I think it's more in the line of being a lot cheaper to DO, since you don't have to pay the Licence Fees for postscript.

Certainly that was always the case up to at least the mid-00s.

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Trollface

Re: Have they forgotten SysAdmin Appreciation Day so soon?

To be fair, it was 4 years ago.

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Re: If only...

Ahhh yes. The good old days of original/actual Mac OS.

The web was done right the first time. An ancient 3D banana shows Microsoft does a lot right, too

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Eunuch horn

As in, "To be as rare as"

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I was in academia at the time so was on the web almost as soon as it started. Only 1 website :)

I still have a copy of Mosaic 0.8 somewhere.

Alas, the Cambridge Coffee Pot is no more.

Scientists reckon eliminating COVID-19 will be easier than polio, harder than smallpox – just buckle in for a wait

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Re: Fairly worthless comparison

Sorry Doc, there are over 1.2 billion people using one treatment very successfully and more than half a billion using another even more successfully. Based on their numbers and event studies, we could have saved at least two thirds of the lives lost (and, anecdotally, eliminated Long Covid). It really is down to a toxic group of politics-obsessed idiots. See my note above re the Taiwan protocol.

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Re: Taiwan

> They tried something in an unprecedented situation.

And even identified a drug protocol which reduces deaths by two-thirds. Published it on 4th March 2020 iirc. 3 drugs, used in early stage (only).

Lunatic political gamesters have blocked its use in most Western countries, but Switzerland are using it. Dig up a graph of their (CH's) Case Fatality Rate and note 2 things:

A. the death rate's absolute value is bizarrely low ; and

B. a surreal spike in the middle where the death rate triples for 2 weeks then goes back to their low normal. What happened? The political mouth-frothers found out they were using the Taiwan protocol and scweamed and scweamed and scweamed and forced the Govt to ban it. Many unnecessary deaths later, the govt manned up and UNbanned it.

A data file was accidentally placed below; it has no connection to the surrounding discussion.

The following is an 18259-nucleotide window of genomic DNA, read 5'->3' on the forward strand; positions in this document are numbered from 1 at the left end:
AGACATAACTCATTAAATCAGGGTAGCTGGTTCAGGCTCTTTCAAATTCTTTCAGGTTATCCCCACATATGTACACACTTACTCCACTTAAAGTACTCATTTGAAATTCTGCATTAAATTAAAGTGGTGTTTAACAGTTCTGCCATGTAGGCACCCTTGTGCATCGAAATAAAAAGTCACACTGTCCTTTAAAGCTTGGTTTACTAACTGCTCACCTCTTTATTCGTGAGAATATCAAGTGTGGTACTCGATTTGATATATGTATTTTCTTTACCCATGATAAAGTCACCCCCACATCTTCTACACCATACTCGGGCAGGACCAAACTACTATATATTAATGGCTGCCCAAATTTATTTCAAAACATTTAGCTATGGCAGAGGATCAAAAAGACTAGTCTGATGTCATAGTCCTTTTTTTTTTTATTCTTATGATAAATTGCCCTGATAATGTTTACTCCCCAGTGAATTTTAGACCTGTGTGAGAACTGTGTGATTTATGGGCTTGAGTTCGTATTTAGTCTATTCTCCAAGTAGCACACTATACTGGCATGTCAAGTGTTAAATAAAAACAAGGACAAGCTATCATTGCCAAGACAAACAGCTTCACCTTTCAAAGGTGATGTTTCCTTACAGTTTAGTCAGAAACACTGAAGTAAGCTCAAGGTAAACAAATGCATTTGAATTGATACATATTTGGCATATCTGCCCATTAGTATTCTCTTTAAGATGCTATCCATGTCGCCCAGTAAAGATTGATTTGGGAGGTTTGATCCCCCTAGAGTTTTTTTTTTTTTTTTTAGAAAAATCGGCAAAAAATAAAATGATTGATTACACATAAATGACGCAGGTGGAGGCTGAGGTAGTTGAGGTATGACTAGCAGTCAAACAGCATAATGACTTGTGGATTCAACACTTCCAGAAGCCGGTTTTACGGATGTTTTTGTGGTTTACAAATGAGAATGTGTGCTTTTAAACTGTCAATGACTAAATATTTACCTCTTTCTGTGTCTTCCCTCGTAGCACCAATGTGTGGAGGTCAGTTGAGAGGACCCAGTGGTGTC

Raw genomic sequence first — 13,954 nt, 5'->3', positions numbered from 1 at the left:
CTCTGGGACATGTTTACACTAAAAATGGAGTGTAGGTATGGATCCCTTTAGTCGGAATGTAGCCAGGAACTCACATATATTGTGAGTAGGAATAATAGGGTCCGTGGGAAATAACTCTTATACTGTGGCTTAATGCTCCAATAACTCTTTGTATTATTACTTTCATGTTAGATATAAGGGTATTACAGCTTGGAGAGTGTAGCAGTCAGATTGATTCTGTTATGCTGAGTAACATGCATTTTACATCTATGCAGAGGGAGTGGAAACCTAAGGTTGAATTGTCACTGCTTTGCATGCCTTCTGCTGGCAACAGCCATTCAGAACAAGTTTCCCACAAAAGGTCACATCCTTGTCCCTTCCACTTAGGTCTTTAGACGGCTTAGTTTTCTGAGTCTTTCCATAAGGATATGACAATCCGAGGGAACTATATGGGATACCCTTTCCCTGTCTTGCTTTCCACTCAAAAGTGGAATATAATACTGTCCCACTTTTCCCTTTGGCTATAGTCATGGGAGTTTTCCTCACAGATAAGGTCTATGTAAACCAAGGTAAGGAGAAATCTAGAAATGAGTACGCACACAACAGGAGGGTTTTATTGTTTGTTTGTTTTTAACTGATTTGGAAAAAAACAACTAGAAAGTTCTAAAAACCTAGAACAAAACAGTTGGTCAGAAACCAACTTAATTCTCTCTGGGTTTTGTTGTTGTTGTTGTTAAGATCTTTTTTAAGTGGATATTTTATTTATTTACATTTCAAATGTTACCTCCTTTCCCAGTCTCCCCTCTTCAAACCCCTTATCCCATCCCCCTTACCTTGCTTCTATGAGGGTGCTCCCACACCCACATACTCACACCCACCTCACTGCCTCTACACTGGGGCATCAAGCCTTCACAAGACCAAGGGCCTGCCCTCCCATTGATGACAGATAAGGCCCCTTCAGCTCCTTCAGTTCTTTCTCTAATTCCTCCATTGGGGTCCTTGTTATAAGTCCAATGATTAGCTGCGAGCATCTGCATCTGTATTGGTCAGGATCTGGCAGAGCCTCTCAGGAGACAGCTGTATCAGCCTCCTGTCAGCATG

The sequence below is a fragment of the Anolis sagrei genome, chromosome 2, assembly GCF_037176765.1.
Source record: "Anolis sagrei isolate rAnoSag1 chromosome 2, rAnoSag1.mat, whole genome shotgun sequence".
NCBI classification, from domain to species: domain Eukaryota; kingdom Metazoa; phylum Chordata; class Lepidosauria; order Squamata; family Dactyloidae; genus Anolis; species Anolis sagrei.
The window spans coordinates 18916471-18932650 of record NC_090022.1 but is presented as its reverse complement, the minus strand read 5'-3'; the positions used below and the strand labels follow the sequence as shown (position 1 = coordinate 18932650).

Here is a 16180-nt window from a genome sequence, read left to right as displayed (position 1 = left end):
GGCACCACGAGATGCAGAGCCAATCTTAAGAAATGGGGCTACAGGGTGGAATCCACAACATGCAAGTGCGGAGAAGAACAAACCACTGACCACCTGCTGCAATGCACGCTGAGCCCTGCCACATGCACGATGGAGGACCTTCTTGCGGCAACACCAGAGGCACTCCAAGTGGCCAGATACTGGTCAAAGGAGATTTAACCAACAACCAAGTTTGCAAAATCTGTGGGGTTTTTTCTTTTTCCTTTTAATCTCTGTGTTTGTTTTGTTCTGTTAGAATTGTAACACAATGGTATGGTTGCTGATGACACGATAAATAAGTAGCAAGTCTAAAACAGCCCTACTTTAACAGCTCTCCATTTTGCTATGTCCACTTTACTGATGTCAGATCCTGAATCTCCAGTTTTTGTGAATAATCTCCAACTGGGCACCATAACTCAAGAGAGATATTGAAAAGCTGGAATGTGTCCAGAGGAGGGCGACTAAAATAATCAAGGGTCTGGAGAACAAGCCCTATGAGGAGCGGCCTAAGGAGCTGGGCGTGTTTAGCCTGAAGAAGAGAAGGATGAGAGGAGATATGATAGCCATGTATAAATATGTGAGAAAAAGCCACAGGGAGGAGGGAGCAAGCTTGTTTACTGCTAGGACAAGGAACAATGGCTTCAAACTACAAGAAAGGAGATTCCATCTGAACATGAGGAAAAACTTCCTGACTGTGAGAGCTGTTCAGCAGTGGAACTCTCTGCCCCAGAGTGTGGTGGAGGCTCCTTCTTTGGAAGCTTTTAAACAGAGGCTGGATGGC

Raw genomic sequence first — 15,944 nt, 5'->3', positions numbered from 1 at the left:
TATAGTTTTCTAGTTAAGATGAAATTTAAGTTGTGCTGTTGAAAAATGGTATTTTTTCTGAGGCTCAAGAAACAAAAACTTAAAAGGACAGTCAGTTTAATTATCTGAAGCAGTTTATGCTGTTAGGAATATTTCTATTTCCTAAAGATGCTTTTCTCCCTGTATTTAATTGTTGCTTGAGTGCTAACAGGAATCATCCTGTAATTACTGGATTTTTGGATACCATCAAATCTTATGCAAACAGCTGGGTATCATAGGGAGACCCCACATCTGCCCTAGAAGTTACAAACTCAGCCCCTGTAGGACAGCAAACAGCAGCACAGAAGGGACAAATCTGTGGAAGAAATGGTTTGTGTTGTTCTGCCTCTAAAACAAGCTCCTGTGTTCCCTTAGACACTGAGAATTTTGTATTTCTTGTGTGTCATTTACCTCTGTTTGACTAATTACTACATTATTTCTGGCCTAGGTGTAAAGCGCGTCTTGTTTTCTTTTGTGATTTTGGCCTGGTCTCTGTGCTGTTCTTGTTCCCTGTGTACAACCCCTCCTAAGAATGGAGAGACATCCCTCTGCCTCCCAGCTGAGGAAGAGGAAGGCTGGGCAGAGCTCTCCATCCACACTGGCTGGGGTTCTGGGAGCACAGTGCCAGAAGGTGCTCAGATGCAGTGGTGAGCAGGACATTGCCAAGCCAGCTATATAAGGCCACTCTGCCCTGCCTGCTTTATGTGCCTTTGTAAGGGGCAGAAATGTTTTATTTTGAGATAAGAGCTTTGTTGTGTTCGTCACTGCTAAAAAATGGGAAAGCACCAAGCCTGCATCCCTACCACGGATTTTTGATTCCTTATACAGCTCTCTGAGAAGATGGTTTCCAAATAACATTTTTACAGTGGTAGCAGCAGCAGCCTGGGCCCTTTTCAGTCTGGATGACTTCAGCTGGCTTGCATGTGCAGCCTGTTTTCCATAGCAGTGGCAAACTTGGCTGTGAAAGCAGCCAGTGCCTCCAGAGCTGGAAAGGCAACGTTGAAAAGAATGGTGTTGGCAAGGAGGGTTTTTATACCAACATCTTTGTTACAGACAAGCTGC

Pure science: event study. But unethical.

Most of India is using it; their CFR is _over_stated, but less than half of Australia's. We spend A$7,500/yr per person on healthcare, they spend US$73...

There's also another drug protocol came out about this time last year, even more effective: 86% reduction. Same political nuts are fighting it too. But Uttar Pradesh is using it with outstanding results, Goa used it to hammer Delta, and so did Mexico City. Indonesia _was_ using it until June when WHO forced them to stop. Have a look at a graph of their daily deaths and see if you can spot June 2021 without looking at the X-axis...

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Non-profit AstraZeneca

> While you can blame the companies for profiteering, that is what they are supposed to do.

Worth pointing out that AstraZeneca are explicitly selling their vaccine at Cost price.

To be clear: they intend to not make a profit from it.

They are doing some price differentiation between rich and poor countries so the rich subsidise the poor, but that's the extent of their variation from Cost Price.

Chinese espionage group targets Israel while suggesting the source could be Iran

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Re: This is normal

You shock me, sir.

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FOCUSFJORD

Now, if they'd called it FOCUSFNORD, no one would ever have noticed it.

Chocolate beer barred from sale after child mistakes it for chocolate milk

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Change it to Kilometre-o

Adults'll get it.

Alibaba fires manager accused of sexually assaulting colleague

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Re: The crackdown

amanfrommars would appear to have some competition...